A majority of U.S. Hispanics identify as Catholic (53 percent); 25 percent identify as Protestant (nearly evenly divided between evangelical Protestant and mainline Protestant ); and few Hispanics (6 percent) identify with a non-Christian religion. But perhaps the fastest growing “religious” demographic among Hispanics, according to a new report from the Public Religion Research Institute, is the religiously unaffiliated—or “the nones” (for “none of the above”) as they are known by other surveys.
Although Catholicism remains the majority religious affiliation among today’s Hispanic adults in the United States, its dominance has declined considerably when measured against respondents’ childhood affiliations. While the media and academic literature have noted the declining proportion of Catholics and increasing number of Protestants in the U.S. Hispanic community over time, the narrative has often emphasized Catholics converting to evangelical or charismatic forms of Protestantism. The PRRI’s 2013 Hispanic Values Survey reveals that this is only half of the story. When comparing today’s Hispanic adults to their childhood religious affiliation, Catholic affiliation drops by 16 percentage points, but growth does not merely accrue among evangelical Protestants. The ranks of both evangelical Protestants and the religiously unaffiliated have grown at roughly equal rates. Evangelical Protestant affiliation has increased by 6 percentage points (from 7 percent to 13 percent), while the percentage of those claiming no religious affiliation has increased by 7 percentage points (from 5 percent to 12 percent. “Nones” account for about 20 percent of the U.S. general population.
According to the report, there is evidence that this dynamic of becoming simultaneously less Catholic and more Protestant and unaffiliated is connected with the experience of immigrating to and living in the United States. Hispanics who were born outside of the United States are more likely to identify as Catholic (64 percent) than Hispanics overall, and are less likely to identify as Protestant (9 percent mainline, 11 percent evangelical) or religiously unaffiliated (11 percent). By contrast, among Hispanics born in the United States, 46 percent identify as Catholic, 31 percent as Protestant (16 percent mainline, 15 percent evangelical), and 14 percent as religiously unaffiliated.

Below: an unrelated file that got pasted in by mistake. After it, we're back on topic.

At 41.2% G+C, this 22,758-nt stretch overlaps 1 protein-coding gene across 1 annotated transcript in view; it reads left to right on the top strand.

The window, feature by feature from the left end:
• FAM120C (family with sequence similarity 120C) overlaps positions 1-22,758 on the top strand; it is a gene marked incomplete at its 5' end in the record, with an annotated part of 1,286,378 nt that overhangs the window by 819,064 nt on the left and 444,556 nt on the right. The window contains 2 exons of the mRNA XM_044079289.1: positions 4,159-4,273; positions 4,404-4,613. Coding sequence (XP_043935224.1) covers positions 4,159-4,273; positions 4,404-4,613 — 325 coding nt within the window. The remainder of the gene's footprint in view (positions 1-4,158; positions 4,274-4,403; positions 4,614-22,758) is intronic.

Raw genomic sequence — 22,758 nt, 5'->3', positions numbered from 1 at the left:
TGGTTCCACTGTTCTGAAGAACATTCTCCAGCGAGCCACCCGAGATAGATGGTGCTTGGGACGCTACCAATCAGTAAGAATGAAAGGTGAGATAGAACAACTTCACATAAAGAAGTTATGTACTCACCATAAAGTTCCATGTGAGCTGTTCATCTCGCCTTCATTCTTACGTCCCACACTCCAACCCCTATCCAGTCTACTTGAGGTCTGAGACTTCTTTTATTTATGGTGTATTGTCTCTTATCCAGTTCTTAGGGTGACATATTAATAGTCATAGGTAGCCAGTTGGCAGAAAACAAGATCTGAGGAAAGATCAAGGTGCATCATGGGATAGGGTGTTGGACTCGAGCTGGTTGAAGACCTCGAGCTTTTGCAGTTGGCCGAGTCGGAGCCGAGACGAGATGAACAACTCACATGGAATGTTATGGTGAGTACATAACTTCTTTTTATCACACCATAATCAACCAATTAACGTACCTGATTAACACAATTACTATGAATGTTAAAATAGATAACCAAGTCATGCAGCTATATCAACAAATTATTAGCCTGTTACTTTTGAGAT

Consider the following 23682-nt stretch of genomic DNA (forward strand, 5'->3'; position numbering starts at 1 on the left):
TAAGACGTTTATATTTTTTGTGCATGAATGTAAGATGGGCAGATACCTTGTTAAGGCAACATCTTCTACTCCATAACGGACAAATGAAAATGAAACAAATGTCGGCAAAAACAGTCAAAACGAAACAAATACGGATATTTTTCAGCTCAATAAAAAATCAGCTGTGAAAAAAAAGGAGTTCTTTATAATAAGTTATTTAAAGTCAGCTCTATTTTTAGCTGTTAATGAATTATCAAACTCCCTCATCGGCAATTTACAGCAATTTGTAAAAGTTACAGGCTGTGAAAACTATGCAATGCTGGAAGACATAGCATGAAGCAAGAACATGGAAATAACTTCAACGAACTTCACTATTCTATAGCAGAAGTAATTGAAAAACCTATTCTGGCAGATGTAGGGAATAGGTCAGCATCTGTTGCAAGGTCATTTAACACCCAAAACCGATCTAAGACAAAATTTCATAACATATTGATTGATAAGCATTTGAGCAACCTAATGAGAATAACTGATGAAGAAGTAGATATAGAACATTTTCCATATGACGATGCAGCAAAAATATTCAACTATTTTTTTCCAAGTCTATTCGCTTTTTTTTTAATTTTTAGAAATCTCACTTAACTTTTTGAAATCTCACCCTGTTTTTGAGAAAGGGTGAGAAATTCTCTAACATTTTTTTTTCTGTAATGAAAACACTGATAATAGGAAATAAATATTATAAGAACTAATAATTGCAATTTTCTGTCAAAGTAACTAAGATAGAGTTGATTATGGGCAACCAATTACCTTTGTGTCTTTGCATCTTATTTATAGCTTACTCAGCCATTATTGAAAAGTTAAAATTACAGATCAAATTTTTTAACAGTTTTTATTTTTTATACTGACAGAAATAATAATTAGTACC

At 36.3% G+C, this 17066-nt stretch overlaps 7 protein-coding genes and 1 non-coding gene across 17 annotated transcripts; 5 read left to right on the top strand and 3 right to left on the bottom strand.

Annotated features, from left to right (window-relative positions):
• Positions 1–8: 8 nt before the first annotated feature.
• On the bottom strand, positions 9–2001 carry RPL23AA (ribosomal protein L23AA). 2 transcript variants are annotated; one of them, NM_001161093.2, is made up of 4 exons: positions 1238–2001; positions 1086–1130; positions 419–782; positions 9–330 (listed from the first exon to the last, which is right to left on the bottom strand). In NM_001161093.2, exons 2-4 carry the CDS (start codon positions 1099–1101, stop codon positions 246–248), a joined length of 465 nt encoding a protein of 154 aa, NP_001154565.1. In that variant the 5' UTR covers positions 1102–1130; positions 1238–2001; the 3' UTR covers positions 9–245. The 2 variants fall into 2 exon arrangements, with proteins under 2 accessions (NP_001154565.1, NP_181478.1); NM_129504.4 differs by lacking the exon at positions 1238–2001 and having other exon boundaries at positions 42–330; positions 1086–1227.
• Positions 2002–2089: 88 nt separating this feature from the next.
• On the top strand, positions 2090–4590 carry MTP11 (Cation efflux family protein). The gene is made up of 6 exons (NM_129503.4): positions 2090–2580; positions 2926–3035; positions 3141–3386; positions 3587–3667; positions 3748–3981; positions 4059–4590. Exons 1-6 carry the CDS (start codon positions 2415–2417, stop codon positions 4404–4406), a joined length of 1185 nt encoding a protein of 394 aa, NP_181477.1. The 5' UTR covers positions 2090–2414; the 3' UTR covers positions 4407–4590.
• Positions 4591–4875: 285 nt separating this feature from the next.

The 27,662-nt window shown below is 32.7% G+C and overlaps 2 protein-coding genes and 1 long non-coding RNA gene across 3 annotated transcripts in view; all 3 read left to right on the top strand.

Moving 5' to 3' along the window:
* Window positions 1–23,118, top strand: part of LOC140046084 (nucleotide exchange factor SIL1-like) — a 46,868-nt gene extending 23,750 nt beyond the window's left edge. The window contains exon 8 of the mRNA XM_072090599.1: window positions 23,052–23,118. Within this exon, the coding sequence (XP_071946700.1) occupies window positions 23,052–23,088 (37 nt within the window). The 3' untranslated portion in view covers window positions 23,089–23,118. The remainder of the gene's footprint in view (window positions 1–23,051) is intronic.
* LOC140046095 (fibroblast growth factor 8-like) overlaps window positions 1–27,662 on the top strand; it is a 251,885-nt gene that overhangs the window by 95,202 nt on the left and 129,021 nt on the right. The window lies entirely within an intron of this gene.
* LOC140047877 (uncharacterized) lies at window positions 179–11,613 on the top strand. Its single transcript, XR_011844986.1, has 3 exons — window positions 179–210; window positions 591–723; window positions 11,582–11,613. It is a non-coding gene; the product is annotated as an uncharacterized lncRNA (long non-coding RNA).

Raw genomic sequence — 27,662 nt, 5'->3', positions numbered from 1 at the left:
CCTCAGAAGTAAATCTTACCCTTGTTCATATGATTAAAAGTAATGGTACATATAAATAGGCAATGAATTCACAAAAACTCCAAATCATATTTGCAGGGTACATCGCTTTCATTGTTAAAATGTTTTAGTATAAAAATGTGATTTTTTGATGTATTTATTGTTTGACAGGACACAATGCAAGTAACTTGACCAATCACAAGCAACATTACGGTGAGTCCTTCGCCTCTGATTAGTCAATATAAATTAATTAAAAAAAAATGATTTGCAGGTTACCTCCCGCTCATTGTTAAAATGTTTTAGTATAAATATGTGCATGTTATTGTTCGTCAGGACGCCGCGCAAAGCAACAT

Hispanics generally have a more favorable impression of the current head of the Catholic Church than of the church itself, although this favorability gap is smaller among Catholics. Nearly 7-in-10 (69 percent) Hispanics have a favorable view of Pope Francis, compared to 54 percent who have a favorable view of the Catholic Church. Among Catholics, more than 8-in-10 (84 percent) have a favorable view of the current pope, and roughly as many (81 percent) have a favorable view of the Catholic Church.
Among the report's other findings:
• Like Americans overall, Hispanics are most likely to rank jobs and unemployment (72 percent) as a critical issue facing the country today. However, nearly as many Hispanics (65 percent) report that rising health care costs are also a critical issue facing the nation. Majorities of Hispanics say the quality of public schools (55 percent), the federal deficit (54 percent), the cost of college (53 percent), and immigration (53 percent) are critical issues facing the country. Fewer Hispanics say the growing gap between rich and poor (43 percent), abortion (32 percent), and same-sex marriage (22 percent) are critical issues in the country today.
• Two-thirds (67 percent) of Hispanics say that immigrants currently living in the United States illegally should be allowed to become citizens provided they meet certain requirements. Roughly 1-in-5 (17 percent) say they should be allowed to become permanent legal residents but not citizens, while 1-in-10 (10 percent) say that they should be identified and deported. There is bipartisan and cross-religious support for immigration reform among Hispanics. For example, majorities of Hispanic Democrats (72 percent), independents (67 percent), and Republicans (53 percent) support a path to citizenship.
• By a nearly 2-to-1 margin, Hispanics favor a public investment approach to spurring economic growth over a tax-cutting approach. Roughly 6-in-10 (58 percent) Hispanics believe spending more on education and the nation’s infrastructure and paying for it with higher taxes among wealthy individuals and businesses is the best way to promote economic growth. One-third (33 percent) of Hispanics disagree, saying the best way to boost economic growth is to lower taxes on individuals and businesses and to pay for those tax cuts by cutting spending on government services and programs.
• More than 7-in-10 (72 percent) Hispanics agree the government should do more to reduce the gap between the rich and the poor, compared to 25 percent who disagree. Nearly 6-in-10 (57 percent) Hispanics agree that it is the responsibility of the government to take care of people who cannot take care of themselves, compared to 40 percent who disagree. However, there are notable concerns among Hispanics about people taking advantage of government benefits. A majority (56 percent) of Hispanics believe that most people who receive welfare are taking advantage of the system, while 30 percent think most welfare recipients are genuinely in need of help.
• Most Hispanics support the principle of a government guarantee of health care, but they are divided on Obamacare. Nearly 6-in-10 (58 percent) Hispanics agree that the government should guarantee health care for all citizens, even if it means raising taxes, compared to 39 percent who disagree. At the same time, nearly half (48 percent) of Hispanics support repealing and eliminating the 2010 health care law known as Obamacare, while about as many (47 percent) oppose repealing the law.